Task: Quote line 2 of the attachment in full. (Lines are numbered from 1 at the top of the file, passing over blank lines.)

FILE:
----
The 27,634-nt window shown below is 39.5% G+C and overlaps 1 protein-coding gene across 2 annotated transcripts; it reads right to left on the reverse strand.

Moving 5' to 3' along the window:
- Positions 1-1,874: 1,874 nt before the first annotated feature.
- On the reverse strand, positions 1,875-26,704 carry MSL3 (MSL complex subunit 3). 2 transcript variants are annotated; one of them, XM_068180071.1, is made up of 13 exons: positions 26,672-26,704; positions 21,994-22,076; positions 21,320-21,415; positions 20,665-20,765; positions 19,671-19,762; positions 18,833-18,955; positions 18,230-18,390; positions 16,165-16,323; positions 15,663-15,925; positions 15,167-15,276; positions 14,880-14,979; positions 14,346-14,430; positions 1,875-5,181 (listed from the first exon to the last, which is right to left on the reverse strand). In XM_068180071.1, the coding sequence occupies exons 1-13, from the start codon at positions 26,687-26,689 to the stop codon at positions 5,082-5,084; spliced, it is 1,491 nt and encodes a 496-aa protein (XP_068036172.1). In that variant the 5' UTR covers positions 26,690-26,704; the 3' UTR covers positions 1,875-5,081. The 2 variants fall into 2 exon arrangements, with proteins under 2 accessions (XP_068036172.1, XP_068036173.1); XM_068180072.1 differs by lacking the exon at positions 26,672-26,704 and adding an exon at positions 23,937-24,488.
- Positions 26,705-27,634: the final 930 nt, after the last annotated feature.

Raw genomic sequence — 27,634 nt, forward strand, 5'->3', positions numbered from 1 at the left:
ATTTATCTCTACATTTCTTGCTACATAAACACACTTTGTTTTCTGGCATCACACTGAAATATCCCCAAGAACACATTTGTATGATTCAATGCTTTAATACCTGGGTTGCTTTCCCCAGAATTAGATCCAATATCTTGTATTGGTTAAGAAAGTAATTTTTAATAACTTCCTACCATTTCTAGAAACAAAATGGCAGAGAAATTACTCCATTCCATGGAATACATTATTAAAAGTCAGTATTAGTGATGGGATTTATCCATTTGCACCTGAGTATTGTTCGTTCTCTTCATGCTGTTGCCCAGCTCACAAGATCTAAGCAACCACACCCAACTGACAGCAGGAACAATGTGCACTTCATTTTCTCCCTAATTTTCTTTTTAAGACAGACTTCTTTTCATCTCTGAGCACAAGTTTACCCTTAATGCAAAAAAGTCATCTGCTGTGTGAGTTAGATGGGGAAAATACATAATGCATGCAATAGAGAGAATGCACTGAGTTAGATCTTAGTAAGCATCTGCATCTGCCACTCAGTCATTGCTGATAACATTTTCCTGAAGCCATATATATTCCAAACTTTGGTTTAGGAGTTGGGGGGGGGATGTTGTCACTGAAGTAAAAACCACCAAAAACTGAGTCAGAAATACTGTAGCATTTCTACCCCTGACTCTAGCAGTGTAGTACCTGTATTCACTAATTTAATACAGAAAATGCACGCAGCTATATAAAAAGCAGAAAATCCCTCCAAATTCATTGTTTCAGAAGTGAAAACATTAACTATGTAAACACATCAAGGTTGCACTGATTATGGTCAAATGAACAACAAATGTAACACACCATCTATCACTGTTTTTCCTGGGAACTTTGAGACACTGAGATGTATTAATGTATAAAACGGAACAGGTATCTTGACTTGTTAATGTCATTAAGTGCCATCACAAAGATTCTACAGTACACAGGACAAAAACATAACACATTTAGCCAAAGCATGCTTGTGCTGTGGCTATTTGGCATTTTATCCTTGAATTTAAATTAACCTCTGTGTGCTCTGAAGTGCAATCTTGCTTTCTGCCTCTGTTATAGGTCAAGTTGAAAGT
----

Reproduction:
Moving 5' to 3' along the window: